I feel like this blog has gotten away from me a bit.
Looking back a bit, recent posts seem to me less personal, and less fully thought out, and less… interesting to me.
8 out of the past 10 are classes, articles or translations of sources. Torah, certainly. Addressing significant issues, generally. But not what I wanted to so dominate this piece of the blogscape.
I'm not sure when or why this happened.
I suspect it was around the time I noticed people mentioning my blog when introducing a shiur of mine.
Or maybe it was after the nth time I was told I was meant to be a role model for the Yeshiva University / Dati Leumi / Modern Orthodox / Centrist community.
Or maybe it was when I was asked how I can write so much without getting myself into trouble.
Or maybe it was just when I got so caught up in work that I couldn't spare ten creative minutes to put together an interesting post about anything other than whatever shiur I was working on at the moment.
I don't know why it happened, but I don't like it. I enjoyed this more when I could comfortably post on the offer of a Borsalino hat vs a Shas at my Bar Mitzvah, or offer a link to Denis Leary ragging on Mel Gibson for his Anti-Semitism, or present thoughts on Alan Alda's autobiography.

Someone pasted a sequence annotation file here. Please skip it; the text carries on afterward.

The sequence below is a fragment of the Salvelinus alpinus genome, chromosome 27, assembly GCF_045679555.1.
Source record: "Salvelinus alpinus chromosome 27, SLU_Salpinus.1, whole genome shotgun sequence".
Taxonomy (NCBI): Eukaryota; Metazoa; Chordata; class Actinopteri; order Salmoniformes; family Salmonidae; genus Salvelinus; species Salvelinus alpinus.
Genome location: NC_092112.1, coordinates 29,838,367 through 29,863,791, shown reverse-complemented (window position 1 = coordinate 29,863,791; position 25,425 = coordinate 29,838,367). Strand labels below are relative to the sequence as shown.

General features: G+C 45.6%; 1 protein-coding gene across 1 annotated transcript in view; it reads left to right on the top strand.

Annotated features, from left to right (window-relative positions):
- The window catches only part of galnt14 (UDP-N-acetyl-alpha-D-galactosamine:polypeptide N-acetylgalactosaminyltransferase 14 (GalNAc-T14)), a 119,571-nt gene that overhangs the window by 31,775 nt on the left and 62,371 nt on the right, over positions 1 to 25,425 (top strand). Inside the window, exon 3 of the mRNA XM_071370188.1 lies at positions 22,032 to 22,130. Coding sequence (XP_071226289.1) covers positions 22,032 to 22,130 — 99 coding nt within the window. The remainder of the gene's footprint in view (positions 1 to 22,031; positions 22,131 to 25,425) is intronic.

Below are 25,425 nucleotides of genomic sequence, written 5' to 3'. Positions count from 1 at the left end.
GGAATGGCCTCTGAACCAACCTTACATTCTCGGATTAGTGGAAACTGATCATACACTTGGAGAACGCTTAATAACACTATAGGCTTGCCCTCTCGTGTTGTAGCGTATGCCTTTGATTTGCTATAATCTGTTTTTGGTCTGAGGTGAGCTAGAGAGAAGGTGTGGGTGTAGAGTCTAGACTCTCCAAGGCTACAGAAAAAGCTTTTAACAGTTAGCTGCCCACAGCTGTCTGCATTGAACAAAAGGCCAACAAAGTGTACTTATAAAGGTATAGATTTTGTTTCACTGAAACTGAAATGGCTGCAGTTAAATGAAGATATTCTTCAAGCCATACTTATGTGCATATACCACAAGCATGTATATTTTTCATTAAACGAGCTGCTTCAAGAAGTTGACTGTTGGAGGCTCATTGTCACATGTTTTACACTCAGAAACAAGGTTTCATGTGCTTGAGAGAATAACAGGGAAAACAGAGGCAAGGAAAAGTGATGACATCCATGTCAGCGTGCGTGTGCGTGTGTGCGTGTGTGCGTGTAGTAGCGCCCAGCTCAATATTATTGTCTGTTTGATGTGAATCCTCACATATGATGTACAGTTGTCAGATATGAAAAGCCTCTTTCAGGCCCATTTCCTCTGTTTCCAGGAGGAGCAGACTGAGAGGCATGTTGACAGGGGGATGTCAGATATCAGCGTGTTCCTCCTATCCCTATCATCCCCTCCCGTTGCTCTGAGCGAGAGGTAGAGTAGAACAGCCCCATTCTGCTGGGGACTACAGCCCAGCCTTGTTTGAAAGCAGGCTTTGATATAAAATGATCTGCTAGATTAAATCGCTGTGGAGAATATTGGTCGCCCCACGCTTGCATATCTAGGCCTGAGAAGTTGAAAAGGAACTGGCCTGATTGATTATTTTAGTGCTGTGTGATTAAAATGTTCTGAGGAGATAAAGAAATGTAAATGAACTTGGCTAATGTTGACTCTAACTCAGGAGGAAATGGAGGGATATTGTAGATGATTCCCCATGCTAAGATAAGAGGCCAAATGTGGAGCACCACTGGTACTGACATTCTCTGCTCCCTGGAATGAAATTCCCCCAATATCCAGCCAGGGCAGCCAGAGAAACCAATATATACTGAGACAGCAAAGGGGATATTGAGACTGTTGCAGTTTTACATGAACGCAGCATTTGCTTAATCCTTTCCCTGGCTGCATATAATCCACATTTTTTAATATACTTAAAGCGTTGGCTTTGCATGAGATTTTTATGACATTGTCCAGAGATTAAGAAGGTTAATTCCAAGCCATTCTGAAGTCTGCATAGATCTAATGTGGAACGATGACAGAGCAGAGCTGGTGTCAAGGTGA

So in a tribute to more carefree days of the past and to demonstrate that I have not yet become a machine, here are five non-"Rosh" things I did in the past month:
* Bought a lot of plants with pink flowers for my Rebbetzin's birthday, and put all of them in the ground during a terrific rainstorm. [How many is "a lot"? If she were turning 21, there would have been 21 of them. If she were turning 25, it would be 25. The right answer is somewhere north of that.]
* Read approximately 300 articles about the NBA playoffs, mostly focussing on LeBron James and how this is his year or is not his year. The man's life is so 21st century American Shakespeare.
* Tried to show my kids the Venus transit with a pinhole camera [fashioned by the Rebbetzin, of course]. We did get an image of the sun on a piece of paper, but Venus was a no-show.
* As part of screening reading material for my kids, I speed-read the Hunger Games trilogy. Books 1 and 2 were entertaining enough that I wanted to turn the page and read on. Book 3 seemed like it was the book the author had wanted to write all along, but it also seemed like the book no one [myself included] would want to read.
Hm. That's only four, but it's all the "personal time" I can recall.
Maybe that's part of the problem?